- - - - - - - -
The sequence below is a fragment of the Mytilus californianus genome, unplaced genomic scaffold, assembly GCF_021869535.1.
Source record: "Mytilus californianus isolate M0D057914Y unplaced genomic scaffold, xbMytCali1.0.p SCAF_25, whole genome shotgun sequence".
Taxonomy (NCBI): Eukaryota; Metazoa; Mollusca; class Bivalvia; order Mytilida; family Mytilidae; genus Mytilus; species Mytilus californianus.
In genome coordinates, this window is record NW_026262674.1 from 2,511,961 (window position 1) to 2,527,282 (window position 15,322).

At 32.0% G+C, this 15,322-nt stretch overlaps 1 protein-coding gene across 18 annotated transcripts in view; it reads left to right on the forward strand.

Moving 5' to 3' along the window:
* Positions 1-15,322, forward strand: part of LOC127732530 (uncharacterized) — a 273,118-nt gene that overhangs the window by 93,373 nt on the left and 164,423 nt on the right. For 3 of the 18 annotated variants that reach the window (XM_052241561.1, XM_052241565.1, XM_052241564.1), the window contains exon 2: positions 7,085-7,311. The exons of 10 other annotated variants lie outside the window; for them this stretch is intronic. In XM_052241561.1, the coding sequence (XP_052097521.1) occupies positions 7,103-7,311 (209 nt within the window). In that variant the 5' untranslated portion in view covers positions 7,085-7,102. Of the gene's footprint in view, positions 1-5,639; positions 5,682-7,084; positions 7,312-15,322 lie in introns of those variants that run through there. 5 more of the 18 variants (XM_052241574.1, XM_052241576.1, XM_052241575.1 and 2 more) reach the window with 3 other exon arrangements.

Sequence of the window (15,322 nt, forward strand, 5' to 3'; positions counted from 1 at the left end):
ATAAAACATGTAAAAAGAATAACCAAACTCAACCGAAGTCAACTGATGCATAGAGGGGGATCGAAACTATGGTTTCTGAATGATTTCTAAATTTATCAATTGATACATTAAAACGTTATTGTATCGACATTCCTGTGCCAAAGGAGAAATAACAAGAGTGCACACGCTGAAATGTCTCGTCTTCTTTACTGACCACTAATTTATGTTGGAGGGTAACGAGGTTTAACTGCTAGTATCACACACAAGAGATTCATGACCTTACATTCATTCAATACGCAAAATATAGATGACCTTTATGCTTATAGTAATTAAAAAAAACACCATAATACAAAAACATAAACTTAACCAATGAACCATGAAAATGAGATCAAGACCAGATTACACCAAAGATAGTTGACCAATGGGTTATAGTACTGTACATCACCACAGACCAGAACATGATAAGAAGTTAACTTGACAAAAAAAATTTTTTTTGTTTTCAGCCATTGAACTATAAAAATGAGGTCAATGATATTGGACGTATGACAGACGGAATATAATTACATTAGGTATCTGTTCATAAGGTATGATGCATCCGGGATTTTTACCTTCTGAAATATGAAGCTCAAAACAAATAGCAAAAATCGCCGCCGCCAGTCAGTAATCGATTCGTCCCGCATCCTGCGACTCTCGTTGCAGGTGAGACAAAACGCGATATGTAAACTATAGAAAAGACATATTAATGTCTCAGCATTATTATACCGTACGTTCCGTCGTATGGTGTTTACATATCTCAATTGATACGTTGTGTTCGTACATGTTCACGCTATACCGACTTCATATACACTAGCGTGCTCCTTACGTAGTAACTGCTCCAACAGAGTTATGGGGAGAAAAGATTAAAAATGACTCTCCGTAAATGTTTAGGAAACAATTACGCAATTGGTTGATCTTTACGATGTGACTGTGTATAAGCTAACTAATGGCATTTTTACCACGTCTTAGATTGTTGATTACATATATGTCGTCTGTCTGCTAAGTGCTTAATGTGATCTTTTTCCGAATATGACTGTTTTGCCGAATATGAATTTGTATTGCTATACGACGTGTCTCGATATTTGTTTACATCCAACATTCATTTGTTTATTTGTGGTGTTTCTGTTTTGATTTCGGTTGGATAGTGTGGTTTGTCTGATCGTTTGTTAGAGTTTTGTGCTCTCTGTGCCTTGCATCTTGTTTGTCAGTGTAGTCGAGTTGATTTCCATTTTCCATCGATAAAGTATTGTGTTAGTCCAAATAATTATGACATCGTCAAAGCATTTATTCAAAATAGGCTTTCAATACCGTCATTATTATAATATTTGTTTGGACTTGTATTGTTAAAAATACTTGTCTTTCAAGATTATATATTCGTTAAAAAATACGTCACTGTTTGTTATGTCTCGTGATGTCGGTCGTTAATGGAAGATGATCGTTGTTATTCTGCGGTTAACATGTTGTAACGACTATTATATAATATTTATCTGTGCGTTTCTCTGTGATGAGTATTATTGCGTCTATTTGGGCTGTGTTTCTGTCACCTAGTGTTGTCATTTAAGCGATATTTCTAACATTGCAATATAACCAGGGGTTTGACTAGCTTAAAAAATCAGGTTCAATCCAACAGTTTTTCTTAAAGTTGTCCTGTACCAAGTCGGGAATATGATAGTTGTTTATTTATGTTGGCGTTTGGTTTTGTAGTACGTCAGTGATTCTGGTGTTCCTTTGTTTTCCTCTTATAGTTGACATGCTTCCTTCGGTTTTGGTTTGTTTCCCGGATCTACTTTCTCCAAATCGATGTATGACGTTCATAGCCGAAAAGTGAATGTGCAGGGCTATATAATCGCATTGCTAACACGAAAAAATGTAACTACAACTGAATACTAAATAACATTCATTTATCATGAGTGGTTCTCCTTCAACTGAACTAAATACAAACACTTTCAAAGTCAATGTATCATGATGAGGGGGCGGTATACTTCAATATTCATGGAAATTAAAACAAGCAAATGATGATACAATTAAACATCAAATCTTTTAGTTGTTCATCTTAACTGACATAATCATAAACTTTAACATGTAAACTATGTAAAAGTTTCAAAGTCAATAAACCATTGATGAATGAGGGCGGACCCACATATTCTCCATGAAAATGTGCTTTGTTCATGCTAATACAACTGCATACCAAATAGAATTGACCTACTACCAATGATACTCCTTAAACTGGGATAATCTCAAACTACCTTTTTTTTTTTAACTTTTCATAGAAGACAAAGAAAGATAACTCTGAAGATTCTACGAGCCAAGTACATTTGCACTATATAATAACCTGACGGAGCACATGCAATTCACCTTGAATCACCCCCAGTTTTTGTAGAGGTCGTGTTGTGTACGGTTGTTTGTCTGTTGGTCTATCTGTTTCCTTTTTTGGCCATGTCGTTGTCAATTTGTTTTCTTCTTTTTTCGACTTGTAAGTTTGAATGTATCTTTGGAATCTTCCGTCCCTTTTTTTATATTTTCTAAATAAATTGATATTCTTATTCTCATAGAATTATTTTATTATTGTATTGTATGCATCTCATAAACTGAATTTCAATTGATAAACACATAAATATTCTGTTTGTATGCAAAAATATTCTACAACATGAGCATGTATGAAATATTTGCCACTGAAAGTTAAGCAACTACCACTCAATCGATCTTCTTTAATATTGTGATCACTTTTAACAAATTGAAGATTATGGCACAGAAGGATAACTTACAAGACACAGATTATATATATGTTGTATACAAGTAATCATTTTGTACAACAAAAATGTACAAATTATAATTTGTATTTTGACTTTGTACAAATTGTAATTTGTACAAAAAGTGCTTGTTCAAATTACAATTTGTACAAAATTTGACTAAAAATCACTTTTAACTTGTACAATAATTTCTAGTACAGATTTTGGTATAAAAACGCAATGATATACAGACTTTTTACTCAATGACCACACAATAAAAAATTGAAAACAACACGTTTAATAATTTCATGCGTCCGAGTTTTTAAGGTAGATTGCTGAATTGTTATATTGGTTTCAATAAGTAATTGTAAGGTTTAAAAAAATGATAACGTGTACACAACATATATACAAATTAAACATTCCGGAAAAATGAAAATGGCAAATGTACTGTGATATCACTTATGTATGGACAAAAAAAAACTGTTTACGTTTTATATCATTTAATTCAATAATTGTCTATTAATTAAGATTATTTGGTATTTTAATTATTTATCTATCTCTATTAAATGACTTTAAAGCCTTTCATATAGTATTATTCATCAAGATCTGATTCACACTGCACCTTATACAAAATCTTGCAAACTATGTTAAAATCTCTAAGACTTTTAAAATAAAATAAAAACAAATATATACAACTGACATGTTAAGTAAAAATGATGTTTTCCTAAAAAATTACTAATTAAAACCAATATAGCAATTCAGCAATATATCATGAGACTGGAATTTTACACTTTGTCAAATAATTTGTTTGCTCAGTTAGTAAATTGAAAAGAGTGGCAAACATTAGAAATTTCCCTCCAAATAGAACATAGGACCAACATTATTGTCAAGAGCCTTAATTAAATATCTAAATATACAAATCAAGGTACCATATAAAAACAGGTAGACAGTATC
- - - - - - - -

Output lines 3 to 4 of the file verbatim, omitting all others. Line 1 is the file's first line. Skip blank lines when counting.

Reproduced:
Taxonomy (NCBI): Eukaryota; Metazoa; Mollusca; class Bivalvia; order Mytilida; family Mytilidae; genus Mytilus; species Mytilus californianus.
In genome coordinates, this window is record NW_026262674.1 from 2,511,961 (window position 1) to 2,527,282 (window position 15,322).